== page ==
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dc.contributor.authorRay, Archisman 18:28:25 (GMT) 04:50:09 (GMT)
dc.description.abstractOver the past years, the extensive use of graphite as an anode material in a Li-ion battery (LIB) led to its commercialization and use as the standard anode material in a LIB. The use of graphite as an anode material in LIBs at present, remains a cause of concern primarily when used in large scale applications like in that of automotive and grid applications owing to its limited power density and specific capacity. This makes it a bottleneck and restricts its application as a potential anode candidate in the lucrative electric vehicle industry. From the material viewpoint, Si-based anode materials are an attractive candidate owing to their high energy-density of nearly 4200 mAh/g as compared to only 372 mAh/g for the graphite-based anode material. This work primarily concentrates on the fabrication, characterization and performance analysis of composite anode materials of SiCNW-Si/SiOₓ-graphite, with the aim of modifying the LIB to deliver a higher energy and power density with superior electrochemical performance coupled with good cycle performance, improved long-term stability and capacity retention without necessarily compromising with the cost and safety. This would therefore allow a potential scale up to the EV and HEV industry and for grid applications. The silicon carbide nanowires (SiCNWs) present in the composite apart from imparting strength, also increased the overall conductivity of the as-prepared composites, while effectively buffering the volume change of the Si/SiOₓ particles and preventing capacity fading by disintegration of active material by imparting strength to the composite electrode structure. Coal tar, which is an abundant by-product of the carbonization of coal possessing significant health and environmental hazards was effectively recycled and reused by incorporating it into the anode structure to form SiCNWs via a two-step growth mechanism. The use of the coal tar in LIB proves to be beneficial from both the economic and environmental view point. A simple, unique, cost-effective and scalable method to synthesize SiCNW-Si/SiOₓ-graphite composites using commercial SiOₓ, NFG (natural flaked graphite) powder and coal tar was investigated. By exploiting the advantages of the excellent long-term stability of graphite, high capacity of SiOₓ and the unique structure SiCNW, SiCNW-Si/SiOₓ-graphite composites with a unique architecture comprising of clustered micro-nano sized Si/SiOₓ particles and thread-like SiCNWs were synthesized. These particles were found to be homogeneously dispersed and encapsulated within the conductive graphite matrix. The synthesis process comprised of a mechanical milling process followed by thermal annealing at 1000℃ in an inert argon atmosphere. A typical composite electrode containing 25% SiOₓ,11 % coal tar and 60% graphite by weight, when used in a half cell against Li metal counter electrode exhibits excellent stability and a high reversible capacity of 760 mAh/g at 0.1 A/g post 500 cycles. In addition, it has an excellent reversible capacity retention of 87.6% with consistently high coulombic efficiency (99.75% after the fourth cycle and stable at ~99.87% for 500 cycles) and remarkable electrochemical performance. Even at higher rates ranging between 0.5-2 A/g, the composite electrodes exhibit good rate capability. This process opens a new window of incorporating a sufficiently small amount of SiOₓ and coal tar, relative to a higher amount of graphite, to produce highly-stable SiCNW-Si/SiOₓ-graphite composites. These composites can potentially replace graphite as the next generation anode material for LIB application.en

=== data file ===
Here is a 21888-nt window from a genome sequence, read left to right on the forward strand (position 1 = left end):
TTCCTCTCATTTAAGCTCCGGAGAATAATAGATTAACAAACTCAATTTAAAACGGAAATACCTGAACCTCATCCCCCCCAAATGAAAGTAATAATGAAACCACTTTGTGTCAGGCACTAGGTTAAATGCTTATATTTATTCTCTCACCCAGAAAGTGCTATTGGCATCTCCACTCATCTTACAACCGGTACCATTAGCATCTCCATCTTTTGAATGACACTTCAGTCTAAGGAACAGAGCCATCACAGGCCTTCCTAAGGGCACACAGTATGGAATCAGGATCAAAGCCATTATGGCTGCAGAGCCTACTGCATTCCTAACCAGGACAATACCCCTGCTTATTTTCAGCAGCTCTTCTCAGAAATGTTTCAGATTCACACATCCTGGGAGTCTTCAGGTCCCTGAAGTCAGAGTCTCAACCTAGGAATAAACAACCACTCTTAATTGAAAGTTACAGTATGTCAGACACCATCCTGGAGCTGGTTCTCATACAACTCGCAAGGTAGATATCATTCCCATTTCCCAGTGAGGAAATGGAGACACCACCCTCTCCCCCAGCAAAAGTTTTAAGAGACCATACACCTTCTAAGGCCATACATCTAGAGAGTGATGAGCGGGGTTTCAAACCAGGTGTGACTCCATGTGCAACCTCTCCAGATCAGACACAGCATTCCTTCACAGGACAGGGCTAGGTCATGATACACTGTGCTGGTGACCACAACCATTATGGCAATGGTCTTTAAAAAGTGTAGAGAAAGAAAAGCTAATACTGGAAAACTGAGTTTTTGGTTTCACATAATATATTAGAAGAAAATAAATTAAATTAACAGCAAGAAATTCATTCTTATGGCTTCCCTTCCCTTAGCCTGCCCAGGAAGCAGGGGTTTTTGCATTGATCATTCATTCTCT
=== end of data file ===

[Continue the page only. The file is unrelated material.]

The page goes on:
dc.publisherUniversity of Waterlooen
dc.subjectLi-ion batteryen
dc.subjectvolume expansionen
dc.titleNovel SiCNW-Si/SiOₓ-graphite based composite anode materials for Li-ion batteryen
dc.typeMaster Thesisen
dc.pendingfalse Engineeringen Engineeringen of Waterlooen
uws-etd.degreeMaster of Applied Scienceen
uws-etd.embargo.terms1 yearen
uws.contributor.advisorChen, Zhongwei
uws.contributor.affiliation1Faculty of Engineeringen

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